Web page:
After Aurora, tougher gun control laws passed in Colorado
The new gun control laws, signed into law Wednesday, thrust Colorado into the national spotlight as a test of how far politicians may go in placing new restrictions after the mass shootings at Newtown, Conn., and Aurora, Colo..
Denver — Gov. John Hickenlooper signed bills Wednesday that place new restrictions on firearms and signaled a change for Democrats who traditionally shied away from gun control debate in Colorado - a state with a moderate streak and pioneer tradition of gun ownership and self-reliance.
Hickenlooper's signature of the bills comes exactly eight months after dozens of people were shot in a movie theater in suburban Denver, and on the same day as the executive director of the state's Corrections Department was shot and killed at his home.
Police were searching for the person who killed Tom Clements, and trying to figure out if the attack was related to his job.
The bills require background checks for private and online gun sales and ban ammunition magazines that hold more than 15 rounds. Jane Dougherty, whose sister was killed in a deadly attack at Sandy Hook Elementary in Newtown, Conn., was present for the bill signing.
Lawmakers and guests applauded as Hickenlooper signed the bills. The governor looked solemn.
The bills thrust Colorado into the national spotlight as a potential test of how far the country might be willing to go on new restrictions after the horror of mass shootings at a Newtown, Conn., elementary school and Aurora movie theater.
"I am happy the governor is signing common-sense legislation that reduces gun violence in our communities by keeping guns out of the hands of criminals, domestic violence offenders and the seriously mentally ill," said Democratic Rep. Rhonda Fields, who represents the district where an assailant opened fire July 20 during a midnight showing of "Dark Knight Rises."
The shootings led Hickenlooper and other state Democrats to take on gun control, and they have succeeded where their party has not in most other states.
This month, Washington State's Democrat-controlled House couldn't advance a universal background check bill. A bill requiring background checks at gun shows in New Mexico also failed in the Democrat-led Legislature.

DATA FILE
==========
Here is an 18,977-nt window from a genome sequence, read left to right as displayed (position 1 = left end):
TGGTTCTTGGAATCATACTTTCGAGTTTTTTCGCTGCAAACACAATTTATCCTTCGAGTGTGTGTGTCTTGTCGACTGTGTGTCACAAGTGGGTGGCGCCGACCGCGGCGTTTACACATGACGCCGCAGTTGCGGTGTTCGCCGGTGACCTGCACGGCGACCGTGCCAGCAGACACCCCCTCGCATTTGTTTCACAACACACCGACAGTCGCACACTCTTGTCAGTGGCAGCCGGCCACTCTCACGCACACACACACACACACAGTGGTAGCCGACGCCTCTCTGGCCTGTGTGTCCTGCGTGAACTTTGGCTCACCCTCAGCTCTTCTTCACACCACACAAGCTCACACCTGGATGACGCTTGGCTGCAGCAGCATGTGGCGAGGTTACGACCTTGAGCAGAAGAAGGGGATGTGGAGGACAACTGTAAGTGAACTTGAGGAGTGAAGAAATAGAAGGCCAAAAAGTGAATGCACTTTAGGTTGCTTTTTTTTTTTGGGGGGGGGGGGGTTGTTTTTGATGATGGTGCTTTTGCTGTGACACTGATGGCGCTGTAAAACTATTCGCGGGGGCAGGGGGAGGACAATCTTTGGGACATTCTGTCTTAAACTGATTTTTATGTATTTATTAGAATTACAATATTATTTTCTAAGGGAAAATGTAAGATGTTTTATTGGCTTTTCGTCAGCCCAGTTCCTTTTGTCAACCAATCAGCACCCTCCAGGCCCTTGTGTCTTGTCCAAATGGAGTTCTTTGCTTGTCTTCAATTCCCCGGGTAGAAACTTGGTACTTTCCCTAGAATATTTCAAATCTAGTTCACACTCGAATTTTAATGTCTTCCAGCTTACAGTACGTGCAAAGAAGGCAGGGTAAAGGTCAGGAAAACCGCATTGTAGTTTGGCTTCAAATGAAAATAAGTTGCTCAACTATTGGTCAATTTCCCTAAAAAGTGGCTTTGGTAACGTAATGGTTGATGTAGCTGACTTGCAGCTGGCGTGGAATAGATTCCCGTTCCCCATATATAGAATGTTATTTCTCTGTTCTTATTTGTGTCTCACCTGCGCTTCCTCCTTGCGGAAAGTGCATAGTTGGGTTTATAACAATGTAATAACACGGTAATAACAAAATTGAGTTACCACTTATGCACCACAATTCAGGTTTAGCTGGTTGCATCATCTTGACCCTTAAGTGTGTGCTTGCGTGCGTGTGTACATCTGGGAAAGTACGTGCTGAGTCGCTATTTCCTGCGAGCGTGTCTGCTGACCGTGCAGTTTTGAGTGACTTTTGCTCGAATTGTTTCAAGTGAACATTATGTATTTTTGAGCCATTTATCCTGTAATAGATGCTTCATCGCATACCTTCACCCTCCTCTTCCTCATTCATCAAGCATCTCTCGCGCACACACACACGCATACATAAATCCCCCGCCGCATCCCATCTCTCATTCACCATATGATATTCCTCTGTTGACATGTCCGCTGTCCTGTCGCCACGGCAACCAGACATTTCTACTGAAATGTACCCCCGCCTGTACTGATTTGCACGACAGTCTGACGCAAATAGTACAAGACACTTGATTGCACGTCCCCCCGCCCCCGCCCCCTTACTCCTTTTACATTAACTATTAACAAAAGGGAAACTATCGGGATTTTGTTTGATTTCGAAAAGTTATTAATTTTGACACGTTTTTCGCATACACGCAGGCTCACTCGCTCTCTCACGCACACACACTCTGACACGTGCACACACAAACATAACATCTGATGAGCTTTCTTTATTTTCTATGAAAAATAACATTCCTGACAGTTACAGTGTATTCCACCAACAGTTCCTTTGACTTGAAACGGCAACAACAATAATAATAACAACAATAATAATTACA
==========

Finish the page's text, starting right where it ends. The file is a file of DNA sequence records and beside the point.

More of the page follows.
The bills getting Hickenlooper's signature are centerpieces of a package of Democratic gun bills introduced this session. With his signature, gun sales and transfers between private parties and purchases conducted online will be subjected to background checks. Ammunition magazines that hold more than 15 rounds will be banned and subject to criminal penalties. Both bills take effect July 1.
Lawmakers debated firearms proposals after the Columbine High School shootings in Colorado in 1999, and began requiring background checks for buyers at gun shows. But nothing they did then was as sweeping as the proposals they took up this year.
Republicans have warned that voters will punish Hickenlooper and other Democrats who voted in favor of the measures.
"I'm telling you, they have overreached, and there are going to be electoral consequences," said Republican Sen. Greg Brophy.
A Colorado-based manufacturer of magazines plans to relocate because of the new restrictions. Republicans have bashed Democrats, saying their proposal to limit magazine sizes will drive jobs from the state, and ultimately won't prevent criminals from getting larger magazines in other states.
Some county sheriffs also opposed the new background checks, arguing they're unenforceable and endanger people's Second Amendment rights. Two ballot measures have already been proposed to try to undo the gun restrictions.
Associated Press Writer Kristen Wyatt contributed.
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